Zagreb Pride 2017: a Colourful Look at the Croatian Capital

Total Croatia News

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Nikolina Vujnovic

Zagreb Pride #16 took place this Saturday, June 10, and, apart from a minor incident involving a man holding a picture of Jesus who stood in front of the crowd before being removed by the police, the atmosphere was very friendly, relaxed and positive. Some sources say that there were 3,000, others that there were 10,000 people and, being very poor at estimating, I can’t really say which is true, but, judging from the photos, I’d say that it was definitely more than 3,000.



Volounteers were giving out flyers stating how marchers should behave, warning them not to litter or consume alcohol, and handing out free bottles of water because it was really hot.

There were some great signs:


As we reported a few days ago, 15 foreign ambassadors participated in the march and we spoke to some of them in front of Mimara Museum, where the marchers gathered around 3 p.m.

“I’m here to show solidarity with the people of Zagreb, it’s about freedom, diversity, and being able to decide for yourself. It’s my first time marching in Zagreb, but I marched in Split, and, even though there were some problems, it was more about love than hate. It looks very nice here as well, although it’s a little bit hot for my head [laughs]. There are, of course, still some issues when it comes to the position of LGBTIQ people in Croatia, but I’m happy that Croatia is slowly accepting the legislation necessary to adapt to the EU standards and EU acquis. It is also important to notice that Croatia is part of the UN, organisation which puts emphasis on human rights and I think Croatia is moving in the right direction.”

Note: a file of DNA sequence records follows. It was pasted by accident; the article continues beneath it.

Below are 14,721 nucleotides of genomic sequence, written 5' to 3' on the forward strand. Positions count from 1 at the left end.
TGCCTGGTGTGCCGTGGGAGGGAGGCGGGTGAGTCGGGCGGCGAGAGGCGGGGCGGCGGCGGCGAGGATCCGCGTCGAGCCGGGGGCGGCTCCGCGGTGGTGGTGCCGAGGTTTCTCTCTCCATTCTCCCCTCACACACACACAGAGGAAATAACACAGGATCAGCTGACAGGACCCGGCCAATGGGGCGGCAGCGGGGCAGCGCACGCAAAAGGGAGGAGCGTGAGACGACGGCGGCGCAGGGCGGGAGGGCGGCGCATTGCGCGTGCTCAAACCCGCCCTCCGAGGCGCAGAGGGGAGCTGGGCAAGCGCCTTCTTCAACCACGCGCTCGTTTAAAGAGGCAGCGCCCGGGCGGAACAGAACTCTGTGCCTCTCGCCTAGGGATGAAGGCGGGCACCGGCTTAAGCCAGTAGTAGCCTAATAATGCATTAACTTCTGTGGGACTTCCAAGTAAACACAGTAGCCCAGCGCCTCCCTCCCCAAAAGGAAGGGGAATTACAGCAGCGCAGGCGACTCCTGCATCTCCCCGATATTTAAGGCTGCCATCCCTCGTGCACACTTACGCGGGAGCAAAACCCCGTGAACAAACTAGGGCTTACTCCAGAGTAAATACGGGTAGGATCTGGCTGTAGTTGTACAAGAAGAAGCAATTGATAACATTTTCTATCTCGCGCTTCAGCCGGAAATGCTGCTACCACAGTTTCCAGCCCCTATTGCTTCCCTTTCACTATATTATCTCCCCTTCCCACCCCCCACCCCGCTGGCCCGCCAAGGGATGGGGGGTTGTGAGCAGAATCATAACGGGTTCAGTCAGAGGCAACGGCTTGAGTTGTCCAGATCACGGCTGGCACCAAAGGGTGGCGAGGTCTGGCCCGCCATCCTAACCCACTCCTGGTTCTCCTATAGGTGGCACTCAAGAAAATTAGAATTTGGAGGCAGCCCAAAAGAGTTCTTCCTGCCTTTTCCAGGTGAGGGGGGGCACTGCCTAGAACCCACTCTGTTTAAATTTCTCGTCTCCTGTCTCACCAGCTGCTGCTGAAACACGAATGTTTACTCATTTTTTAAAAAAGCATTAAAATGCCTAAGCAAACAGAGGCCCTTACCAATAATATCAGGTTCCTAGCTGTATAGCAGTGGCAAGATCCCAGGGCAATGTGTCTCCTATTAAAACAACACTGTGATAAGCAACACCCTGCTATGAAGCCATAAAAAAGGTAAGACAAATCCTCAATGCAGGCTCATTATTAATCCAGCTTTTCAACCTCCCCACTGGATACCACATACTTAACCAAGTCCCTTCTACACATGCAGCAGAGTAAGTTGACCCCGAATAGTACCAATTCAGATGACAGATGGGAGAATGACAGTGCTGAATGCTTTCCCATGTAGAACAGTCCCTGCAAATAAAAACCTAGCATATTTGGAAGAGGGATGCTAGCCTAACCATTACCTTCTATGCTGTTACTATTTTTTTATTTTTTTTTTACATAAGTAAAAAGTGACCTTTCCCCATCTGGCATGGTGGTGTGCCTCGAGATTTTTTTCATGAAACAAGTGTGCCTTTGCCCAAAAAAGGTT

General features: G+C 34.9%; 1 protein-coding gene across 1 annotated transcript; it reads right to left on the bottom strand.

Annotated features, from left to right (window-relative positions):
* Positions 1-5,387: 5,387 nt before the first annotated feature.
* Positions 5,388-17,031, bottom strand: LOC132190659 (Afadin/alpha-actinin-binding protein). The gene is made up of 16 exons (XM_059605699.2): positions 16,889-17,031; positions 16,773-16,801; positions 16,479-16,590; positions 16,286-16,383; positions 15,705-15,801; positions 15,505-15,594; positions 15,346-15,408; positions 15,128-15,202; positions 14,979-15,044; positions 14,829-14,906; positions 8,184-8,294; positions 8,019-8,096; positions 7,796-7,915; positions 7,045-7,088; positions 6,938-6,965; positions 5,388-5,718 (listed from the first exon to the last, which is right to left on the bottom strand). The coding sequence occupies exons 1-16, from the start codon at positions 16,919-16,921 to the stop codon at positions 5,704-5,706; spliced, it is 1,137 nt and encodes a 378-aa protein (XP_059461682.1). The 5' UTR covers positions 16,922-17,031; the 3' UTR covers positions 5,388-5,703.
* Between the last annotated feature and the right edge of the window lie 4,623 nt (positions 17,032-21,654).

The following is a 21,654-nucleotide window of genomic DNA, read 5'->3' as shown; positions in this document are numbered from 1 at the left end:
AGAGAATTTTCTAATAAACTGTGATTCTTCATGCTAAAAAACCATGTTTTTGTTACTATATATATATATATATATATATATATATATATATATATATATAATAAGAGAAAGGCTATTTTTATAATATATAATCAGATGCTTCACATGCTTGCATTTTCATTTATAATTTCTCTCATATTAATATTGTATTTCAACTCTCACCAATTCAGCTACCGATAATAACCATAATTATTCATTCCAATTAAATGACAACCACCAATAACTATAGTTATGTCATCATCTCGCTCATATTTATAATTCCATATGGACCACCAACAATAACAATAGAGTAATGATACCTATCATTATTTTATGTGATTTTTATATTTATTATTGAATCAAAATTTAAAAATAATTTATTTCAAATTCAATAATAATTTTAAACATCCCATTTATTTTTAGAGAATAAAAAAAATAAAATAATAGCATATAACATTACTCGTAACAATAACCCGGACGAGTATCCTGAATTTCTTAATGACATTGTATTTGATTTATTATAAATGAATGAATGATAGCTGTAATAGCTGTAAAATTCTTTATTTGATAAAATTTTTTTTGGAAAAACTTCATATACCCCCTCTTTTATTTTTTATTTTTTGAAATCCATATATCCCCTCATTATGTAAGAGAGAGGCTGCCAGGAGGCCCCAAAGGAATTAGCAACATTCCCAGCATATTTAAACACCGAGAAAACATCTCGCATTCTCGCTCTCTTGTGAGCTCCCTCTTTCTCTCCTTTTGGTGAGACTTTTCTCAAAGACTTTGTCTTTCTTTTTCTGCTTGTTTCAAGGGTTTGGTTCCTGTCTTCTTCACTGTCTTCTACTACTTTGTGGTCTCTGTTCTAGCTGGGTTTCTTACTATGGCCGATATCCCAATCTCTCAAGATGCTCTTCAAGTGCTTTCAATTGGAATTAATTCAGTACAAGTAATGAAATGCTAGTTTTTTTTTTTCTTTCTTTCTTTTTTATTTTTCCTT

(Mr Lars Schmidt, Ambassador of Sweden)

Image may contain: 8 people, people smiling, people standing and outdoor
Embassy of Sweden in Zagreb Facebook

“I’m here to show solidarity with the LGBT community on behalf of the Slovenian Embassy. Human rights are the priority of our government, so this is a symbolic gesture that we can show to the community in Croatia. We think the situation in Croatia is improving and we support that, and I think, at least in all the countries in the West, it is important to show our firm support. This is my first time marching in Zagreb, but I went to the Pride in New York and it was so much fun, the whole city is out in the streets. I’d love to go to Ribnjak Park as well to see what the atmosphere will be like, but, being a dad, I have to get back home to my kids after the march.”
(Dr Marko Rakovec, Deputy Head of Mission of Slovenia to Croatia)

Peđa Grbin, Croatian lawyer and politician, and Mrs Olive Hempenstall, Irish Ambassador to Croatia, also commented on the March.

My camera decided to give up just as Mrs Hempenstall was saying “I think the key message is that love is love,” which is the Pride’s global motto.

There were grandpas and grandmas with their grandchildren, lots of young people, families with children and their pets, a very diverse group overall.


The march started around 4 p.m.


People were waving from the windows, some looked fairly indifferent, and, most importantly, there were some side glances, but nothing negative happened as far as I could tell.


Everyone was wearing rainbow flags and colorful clothes, and there were very creative rainbow-themed accesories.


And very creative signs.





The march ended at Ribnjak Park, where there were many people waiting, sitting and enjoying themselves with their families and friends.








You can see a piece of the atmosphere both from the streets and from Ribnjak Park below:

To conclude, I think a statement from Le Zbor, a mixed female choir for women of any orientation, about this year’s Pride sums it up perfectly:

“We are very proud to have again participated in Zagreb Pride. It was a great thrill to carry the LGBTQ flag through the city and to sing at both the beginning and the end of the parade, to see all the happy faces greeting us and to share the energy and love with all the shiny dancing people around us.”


Photos by Dragana Nikšić and Nikolina Vujnović


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